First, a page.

Ra Ta Epic Project

Visualizing The Ra Ta Epic

The Ra Ta Epic project was my first attempt at visual storytelling using the Cayce life readings as a resource for characters and plot.  The general approach followed the advice given in a reading for a woman who was interested in writing a story about the Egyptian period of Ra Ta:  Her reading suggested:

If it is written as fiction, FOUNDED on facts, very well. As historical, not so well, – but the greater lesson, the greater moral truths may be gained in it being presented as the BASIS for more than ONE story (and which the entity is capable of doing)!  (1602-2)

The basis for visual storytelling can be found in reading 254-88 where an inquiry was made as to how best to present the reincarnational history information given in the readings. The reply focused on colorful drawings as a means for telling the tales that might be drawn:

Take, for instance, the drawings that are there – see? Present them; in the various colors, that represent not only the Atlantean, the Mayan, the Hebraic, the Aryan, but the various ones; for we have three civilizations that are entirely lost represented there; as WELL as the Egyptian, and as well as the Aztec. These would be presented in colors. And let them be called – Well, they will call them! But from same, these tales that might be drawn! (ECR: 254-88)

First, I wrote a book full of images to convey the story told in the Cayce readings. You can find it in the products catalog on this website. I also converted it into a pdf format (CD) that is also available from this site.

Having completed the book, I then wrote a screenplay based on the Ra Ta story. You can read it here in pdf format.

I gave a lecture at the A.R.E. in Virginia Beach where I discussed the creative process and showed images created for the project.  You can view the lecture by clicking on the thumbnail image in the right sidebar.

Below is the Introduction from the book to give you a sense of the scope and intent of the work. I hope you find it interesting.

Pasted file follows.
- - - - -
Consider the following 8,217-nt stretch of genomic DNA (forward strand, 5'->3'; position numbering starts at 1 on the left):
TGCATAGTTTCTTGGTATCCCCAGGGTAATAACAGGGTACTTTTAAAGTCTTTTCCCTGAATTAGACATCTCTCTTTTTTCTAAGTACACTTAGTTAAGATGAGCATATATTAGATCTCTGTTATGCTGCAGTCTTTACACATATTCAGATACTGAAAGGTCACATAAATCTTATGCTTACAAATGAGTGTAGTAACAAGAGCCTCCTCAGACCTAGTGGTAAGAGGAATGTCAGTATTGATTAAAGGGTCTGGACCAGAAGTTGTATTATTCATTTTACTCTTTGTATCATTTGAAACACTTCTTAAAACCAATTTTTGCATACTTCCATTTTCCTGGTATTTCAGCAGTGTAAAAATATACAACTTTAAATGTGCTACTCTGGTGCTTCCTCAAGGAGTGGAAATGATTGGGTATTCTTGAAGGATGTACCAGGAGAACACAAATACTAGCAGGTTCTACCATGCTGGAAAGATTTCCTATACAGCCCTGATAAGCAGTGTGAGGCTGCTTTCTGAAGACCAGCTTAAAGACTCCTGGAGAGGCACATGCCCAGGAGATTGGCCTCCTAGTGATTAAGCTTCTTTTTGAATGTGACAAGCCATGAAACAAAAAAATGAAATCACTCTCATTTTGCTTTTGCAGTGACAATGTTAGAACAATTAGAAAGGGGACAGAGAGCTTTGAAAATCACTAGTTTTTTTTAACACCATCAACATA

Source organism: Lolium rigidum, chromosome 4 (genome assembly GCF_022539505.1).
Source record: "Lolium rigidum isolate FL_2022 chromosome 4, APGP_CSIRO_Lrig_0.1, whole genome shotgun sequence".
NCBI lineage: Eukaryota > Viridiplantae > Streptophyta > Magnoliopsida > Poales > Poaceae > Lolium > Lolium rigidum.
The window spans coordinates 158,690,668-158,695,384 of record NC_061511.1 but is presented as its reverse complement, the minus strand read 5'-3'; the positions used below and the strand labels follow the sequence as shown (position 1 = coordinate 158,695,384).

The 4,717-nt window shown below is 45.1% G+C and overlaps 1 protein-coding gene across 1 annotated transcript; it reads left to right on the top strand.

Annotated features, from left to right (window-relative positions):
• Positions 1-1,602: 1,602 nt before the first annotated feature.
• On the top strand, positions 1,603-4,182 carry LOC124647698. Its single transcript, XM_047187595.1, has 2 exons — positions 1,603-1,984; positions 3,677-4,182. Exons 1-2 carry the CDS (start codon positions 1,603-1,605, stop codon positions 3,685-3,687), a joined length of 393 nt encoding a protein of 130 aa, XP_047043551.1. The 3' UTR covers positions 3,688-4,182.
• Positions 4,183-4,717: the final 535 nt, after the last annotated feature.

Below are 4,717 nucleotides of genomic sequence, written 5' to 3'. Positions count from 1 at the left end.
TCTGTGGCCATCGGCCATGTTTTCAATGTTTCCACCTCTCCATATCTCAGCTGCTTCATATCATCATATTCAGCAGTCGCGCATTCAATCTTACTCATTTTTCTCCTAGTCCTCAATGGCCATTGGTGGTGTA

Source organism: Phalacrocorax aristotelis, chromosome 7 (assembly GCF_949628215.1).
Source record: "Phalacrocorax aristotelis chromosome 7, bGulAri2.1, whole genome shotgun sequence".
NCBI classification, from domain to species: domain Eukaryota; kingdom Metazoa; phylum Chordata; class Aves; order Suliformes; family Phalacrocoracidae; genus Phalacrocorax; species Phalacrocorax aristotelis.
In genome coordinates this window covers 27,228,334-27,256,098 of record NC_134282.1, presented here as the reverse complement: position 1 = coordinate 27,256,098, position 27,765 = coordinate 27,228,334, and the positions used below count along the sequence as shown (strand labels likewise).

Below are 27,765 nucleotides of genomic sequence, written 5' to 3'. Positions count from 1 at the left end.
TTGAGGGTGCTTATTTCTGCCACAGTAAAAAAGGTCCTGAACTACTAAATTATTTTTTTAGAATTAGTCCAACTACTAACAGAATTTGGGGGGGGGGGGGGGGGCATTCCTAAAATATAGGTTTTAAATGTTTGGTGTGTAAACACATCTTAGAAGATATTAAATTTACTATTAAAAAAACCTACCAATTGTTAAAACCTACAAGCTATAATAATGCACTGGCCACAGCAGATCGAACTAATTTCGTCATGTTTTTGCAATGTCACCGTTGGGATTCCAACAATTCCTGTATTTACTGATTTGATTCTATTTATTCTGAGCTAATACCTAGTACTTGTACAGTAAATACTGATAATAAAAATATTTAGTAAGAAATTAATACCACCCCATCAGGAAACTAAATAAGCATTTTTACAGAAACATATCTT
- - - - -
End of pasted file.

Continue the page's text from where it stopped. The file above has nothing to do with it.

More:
Introduction

This book is an attempt to graphically portray some of the major themes from a story told by the famous twentieth-century mystic Edgar Cayce. While in a deep trance state Cayce gave thousands of psychic discourses called “readings.” Many of the Cayce readings discussed reincarnation, both at the individual and group levels.

It is in this context of mysticism and reincarnation that the epic story of the Egyptian high priest Ra Ta unfolds over twelve thousand years ago. It is a powerful story about complex characters whose deeds are still with us. According to Cayce, the great pyramid in Egypt, the Sphinx, a mysterious hidden hall of records, and the highest gods in the Egyptian pantheon all derive from the people in this story. Throw in mythic Atlantis and its illustrious nobility (and scoundrels), and we have the makings of a fantastic story. The legendary quality of this lengthy tale with its larger-than-life characters qualifies it as an epic. The extensive use of images brings the story to life and provides a title – Visualizing the Ra Ta Epic.

The idea of telling the story with images first occurred to me when I noticed that one of the Cayce readings gave detailed descriptions of some of the main characters – height, weight, skin tone, eye color, etc. As I imagined these characters in my mind, I realized that some of the modern computer software used for character development could easily create 3-D models of these individuals. As I got further into the project, I expanded my horizons to include key scenes and activities. The process began to resemble “storyboarding” used in movie making. By the way, the Ra Ta story would make a fantastic movie.

The expansive view of the Cayce readings portrays human history as a series of reincarnational cycles wherein groups of souls return periodically to renew acquaintances, work out karmic relationships, and evolve toward a closer connection to the Creator. Thus, many of the basic personal and social problems we face today have been around for thousands of years.

As you go through this book you will note some important themes from the Ra Ta era that correlate with modern history: Cultural diversity, globalization, slavery, women’s liberation, social classes, state control vs. individual rights, biological and spiritual evolution, habits and addictions, and the relationship of humans to the animal kingdom. I realize this covers a lot of ground, but it is all part of the story, as you will see. In other words, the Ra Ta epic is relevant to our times.

On the whole, the precision and specificity of Cayce’s descriptions of peoples, places, and events make it clear that the source of this psychic information presented the Ra Ta story as a literal, historical fact. Although the general shape of Cayce’s story can fit into the predynastic tales of Egypt that relate to the lives of the ancient gods and goddesses, it is quite a stretch to take this as literal history. Mark Lehner’s The Egyptian Heritage provides such an analysis in its last section titled “Egyptological Correlations.” Lehner has since recanted any support for a literal interpretation of Cayce’s Ra Ta story in favor of the standard archaeological line.